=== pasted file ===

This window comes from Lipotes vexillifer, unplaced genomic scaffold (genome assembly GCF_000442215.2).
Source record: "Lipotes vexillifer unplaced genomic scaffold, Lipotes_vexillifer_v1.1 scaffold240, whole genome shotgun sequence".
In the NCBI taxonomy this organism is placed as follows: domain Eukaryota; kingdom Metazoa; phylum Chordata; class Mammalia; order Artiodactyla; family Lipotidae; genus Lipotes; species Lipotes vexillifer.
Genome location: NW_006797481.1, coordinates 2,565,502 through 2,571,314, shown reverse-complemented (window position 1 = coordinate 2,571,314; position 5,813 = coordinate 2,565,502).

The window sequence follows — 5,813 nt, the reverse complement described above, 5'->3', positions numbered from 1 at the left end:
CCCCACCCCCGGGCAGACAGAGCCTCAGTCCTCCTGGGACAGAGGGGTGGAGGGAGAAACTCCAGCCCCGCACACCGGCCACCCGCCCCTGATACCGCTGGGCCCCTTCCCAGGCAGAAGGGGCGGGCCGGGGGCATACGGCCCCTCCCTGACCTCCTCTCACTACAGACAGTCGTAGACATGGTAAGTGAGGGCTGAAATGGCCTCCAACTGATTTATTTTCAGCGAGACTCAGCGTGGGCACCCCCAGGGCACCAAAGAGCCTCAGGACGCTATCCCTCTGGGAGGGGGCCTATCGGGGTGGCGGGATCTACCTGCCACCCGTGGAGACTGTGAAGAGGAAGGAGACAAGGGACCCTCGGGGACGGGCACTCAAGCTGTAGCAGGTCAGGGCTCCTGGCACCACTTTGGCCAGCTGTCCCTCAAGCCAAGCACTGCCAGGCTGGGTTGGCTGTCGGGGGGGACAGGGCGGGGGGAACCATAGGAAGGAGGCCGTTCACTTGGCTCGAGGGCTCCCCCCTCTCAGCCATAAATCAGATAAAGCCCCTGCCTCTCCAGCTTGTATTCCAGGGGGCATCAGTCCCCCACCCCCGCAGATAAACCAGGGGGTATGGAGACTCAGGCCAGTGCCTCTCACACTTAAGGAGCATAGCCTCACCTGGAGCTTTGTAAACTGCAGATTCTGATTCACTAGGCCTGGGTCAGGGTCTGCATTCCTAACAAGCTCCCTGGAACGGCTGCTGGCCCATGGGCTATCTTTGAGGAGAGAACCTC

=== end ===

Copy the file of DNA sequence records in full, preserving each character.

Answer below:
This window comes from Lipotes vexillifer, unplaced genomic scaffold (genome assembly GCF_000442215.2).
Source record: "Lipotes vexillifer unplaced genomic scaffold, Lipotes_vexillifer_v1.1 scaffold240, whole genome shotgun sequence".
In the NCBI taxonomy this organism is placed as follows: domain Eukaryota; kingdom Metazoa; phylum Chordata; class Mammalia; order Artiodactyla; family Lipotidae; genus Lipotes; species Lipotes vexillifer.
Genome location: NW_006797481.1, coordinates 2,565,502 through 2,571,314, shown reverse-complemented (window position 1 = coordinate 2,571,314; position 5,813 = coordinate 2,565,502).

The window sequence follows — 5,813 nt, the reverse complement described above, 5'->3', positions numbered from 1 at the left end:
CCCCACCCCCGGGCAGACAGAGCCTCAGTCCTCCTGGGACAGAGGGGTGGAGGGAGAAACTCCAGCCCCGCACACCGGCCACCCGCCCCTGATACCGCTGGGCCCCTTCCCAGGCAGAAGGGGCGGGCCGGGGGCATACGGCCCCTCCCTGACCTCCTCTCACTACAGACAGTCGTAGACATGGTAAGTGAGGGCTGAAATGGCCTCCAACTGATTTATTTTCAGCGAGACTCAGCGTGGGCACCCCCAGGGCACCAAAGAGCCTCAGGACGCTATCCCTCTGGGAGGGGGCCTATCGGGGTGGCGGGATCTACCTGCCACCCGTGGAGACTGTGAAGAGGAAGGAGACAAGGGACCCTCGGGGACGGGCACTCAAGCTGTAGCAGGTCAGGGCTCCTGGCACCACTTTGGCCAGCTGTCCCTCAAGCCAAGCACTGCCAGGCTGGGTTGGCTGTCGGGGGGGACAGGGCGGGGGGAACCATAGGAAGGAGGCCGTTCACTTGGCTCGAGGGCTCCCCCCTCTCAGCCATAAATCAGATAAAGCCCCTGCCTCTCCAGCTTGTATTCCAGGGGGCATCAGTCCCCCACCCCCGCAGATAAACCAGGGGGTATGGAGACTCAGGCCAGTGCCTCTCACACTTAAGGAGCATAGCCTCACCTGGAGCTTTGTAAACTGCAGATTCTGATTCACTAGGCCTGGGTCAGGGTCTGCATTCCTAACAAGCTCCCTGGAACGGCTGCTGGCCCATGGGCTATCTTTGAGGAGAGAACCTC